Drones Become Allies of Cybercrime

At the end of 2018, Gatwick airport in the United Kingdom had an incident that marked this issue even more as relevant, as several teams sought to fly over the airport jeopardizing its safety but also highlighted the “ease” of Hack such a team.

Although they had no bombs or any type of special attachment, the possibilities that security experts saw at the airport were several.

“The problem that is put on the table, when you manage to manipulate the software of any of these computers, is that as soon as the cyber criminals manage to have an entry route they can expose these hacks on pages that are easily accessible, they should not even look in the dark web or the deep web”said the Kaspersky specialist.

And it is that in addition to affecting the users of this type of equipment, the regulation and consequences that could come at the regulation level may not have sufficient legal specifications in case of a crime.

“Starting to exclude part of the sky is something that has been done since airplanes exist, however in the case of drones, these are elements that professionally serve to capture images for research, artistic or even journalistic shots, so delimiting them is more complicated than in the case of airspace” he explained to Telegraph, James Dale, an expert on cyber security PA Consulting.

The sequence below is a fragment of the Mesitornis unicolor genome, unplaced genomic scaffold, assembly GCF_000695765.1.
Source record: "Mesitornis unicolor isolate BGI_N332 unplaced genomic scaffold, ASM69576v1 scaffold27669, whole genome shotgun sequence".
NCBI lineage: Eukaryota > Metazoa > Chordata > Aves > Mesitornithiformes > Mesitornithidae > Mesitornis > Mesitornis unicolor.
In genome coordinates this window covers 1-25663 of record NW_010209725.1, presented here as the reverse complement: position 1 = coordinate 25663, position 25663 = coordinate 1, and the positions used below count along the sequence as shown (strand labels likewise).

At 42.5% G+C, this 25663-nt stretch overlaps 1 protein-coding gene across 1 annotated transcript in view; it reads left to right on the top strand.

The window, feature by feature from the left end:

Either by air or almost at ground level, the hacking that can be suffered by drones even falls to teams that are intended to safeguard the integrity of government offices or cities and very strict regulation would even leave out these agency work tools of security.

“The drones have low acoustic and thermal traces so that on a radar, they resemble birds, and air traffic control radars are designed to ignore birds, this makes them effective elements to detect criminal activities but also to make them,” said Dale.

At the other end of the spectrum, the German company Rheinmetall Defense developed anti-drone lasers that can be mounted on a truck or armored vehicle.

But these types of solutions pose problems when wanting to use them in very populated areas and even at airports.

Therefore, the best solution to this type of risk is to do modeling exercises, deter drone operators who are not authorized to enter into a rule and “maintain cyber security systems even on the equipment they least think of,” concluded Assolini.



Source: Expansion